In the case of J Lauritzen AS v Wijsmuller BV (The Super Servant II) [1990] 1 Lloyd’s Rep 1, it was established that:

  • Where a frustrating event is self-induced to prove said frustration it cannot frustrate the contract, even in elected non-performance
  • Frustration automatically terminates a contract, this does not occur where one party elects to not perform due to an unexpected event

Facts of J Lauritzen AS v Wijsmuller BV (The Super Servant II) [1990] 1 Lloyd’s Rep 1

  • Lauritzen (C) were owners of a large and heavily drilling rig being built on a Japanese shipyard
  • Wijsmuller (D) specialised in carriers by sea
  • In a contract between the two, D agreed to transport the rig from Japan to Rotterdam using either the Super Servant (SS) I or SS II
  • D chose to use the SS II for this, and the SS I for another task
  • The SS II sank whilst transporting a previously contracted oil rig, and so the D cancelled the contract made with the C
  • C sued for a breach of contract, D countered by saying the contract had been frustrated as the SS II had sank and the SS I had now been reserved for other contracts

Issues in J Lauritzen AS v Wijsmuller BV (The Super Servant II) [1990] 1 Lloyd’s Rep 1

  • Was it right of the D to rely on the sinking of the SS II and the unavailability of the SS I to argue that the contract with the C had been frustrated?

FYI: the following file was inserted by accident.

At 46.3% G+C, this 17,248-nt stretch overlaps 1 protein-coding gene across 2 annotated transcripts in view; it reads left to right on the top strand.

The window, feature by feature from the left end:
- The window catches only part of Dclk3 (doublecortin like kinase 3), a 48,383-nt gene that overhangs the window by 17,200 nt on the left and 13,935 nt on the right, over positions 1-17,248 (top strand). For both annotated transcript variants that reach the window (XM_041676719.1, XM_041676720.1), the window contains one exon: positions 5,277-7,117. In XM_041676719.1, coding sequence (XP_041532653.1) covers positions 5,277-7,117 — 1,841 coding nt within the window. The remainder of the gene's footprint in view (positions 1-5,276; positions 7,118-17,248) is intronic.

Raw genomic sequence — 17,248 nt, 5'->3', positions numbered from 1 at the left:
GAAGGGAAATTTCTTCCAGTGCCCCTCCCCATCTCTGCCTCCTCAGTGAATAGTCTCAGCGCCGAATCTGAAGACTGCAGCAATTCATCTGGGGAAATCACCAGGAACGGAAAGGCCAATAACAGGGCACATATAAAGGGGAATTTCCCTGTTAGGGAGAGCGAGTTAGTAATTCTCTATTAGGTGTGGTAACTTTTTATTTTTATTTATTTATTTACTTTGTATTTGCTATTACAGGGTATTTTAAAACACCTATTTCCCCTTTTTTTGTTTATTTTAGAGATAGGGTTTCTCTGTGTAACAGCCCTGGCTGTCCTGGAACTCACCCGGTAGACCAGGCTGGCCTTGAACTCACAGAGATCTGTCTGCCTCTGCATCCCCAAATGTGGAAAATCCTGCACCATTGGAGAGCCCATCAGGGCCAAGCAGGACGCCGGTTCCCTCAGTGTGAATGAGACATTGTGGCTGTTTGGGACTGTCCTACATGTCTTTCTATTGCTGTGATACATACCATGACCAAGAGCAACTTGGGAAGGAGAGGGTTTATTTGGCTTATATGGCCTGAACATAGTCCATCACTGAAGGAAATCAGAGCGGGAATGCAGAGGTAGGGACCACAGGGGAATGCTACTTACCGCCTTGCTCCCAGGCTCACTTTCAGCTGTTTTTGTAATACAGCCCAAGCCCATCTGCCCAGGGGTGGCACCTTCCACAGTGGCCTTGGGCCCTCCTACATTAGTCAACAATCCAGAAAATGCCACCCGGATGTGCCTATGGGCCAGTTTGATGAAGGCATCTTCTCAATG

• Or was the C correct in saying that the D had breached the contract by not complying with the terms and fulfilling them by using the SS I?

Held by the Court of Appeal

Lauritzen’s claim was successful, and Wijsmuller was liable for a breach of contract by refusing to do it – the contract had not been frustrated by the sinking of the SS II.

Lord Justice Bingham

  • The contract had not been frustrated as it was the own election of the D to not use the SS I, which had not sank and was useable, even though it was not a ‘real’ choice due to that carrier being tied to other contracts
  • However, it was still a choice of the D to enter the amount of contracts they did (arguably over-extending) and thus the risk should go with them
  • Citing the case of Maritime National Fish [1935], Lord Bingham believed the principle of frustration to be confined as to not allow the frustration of a contract where there is still the freedom  of election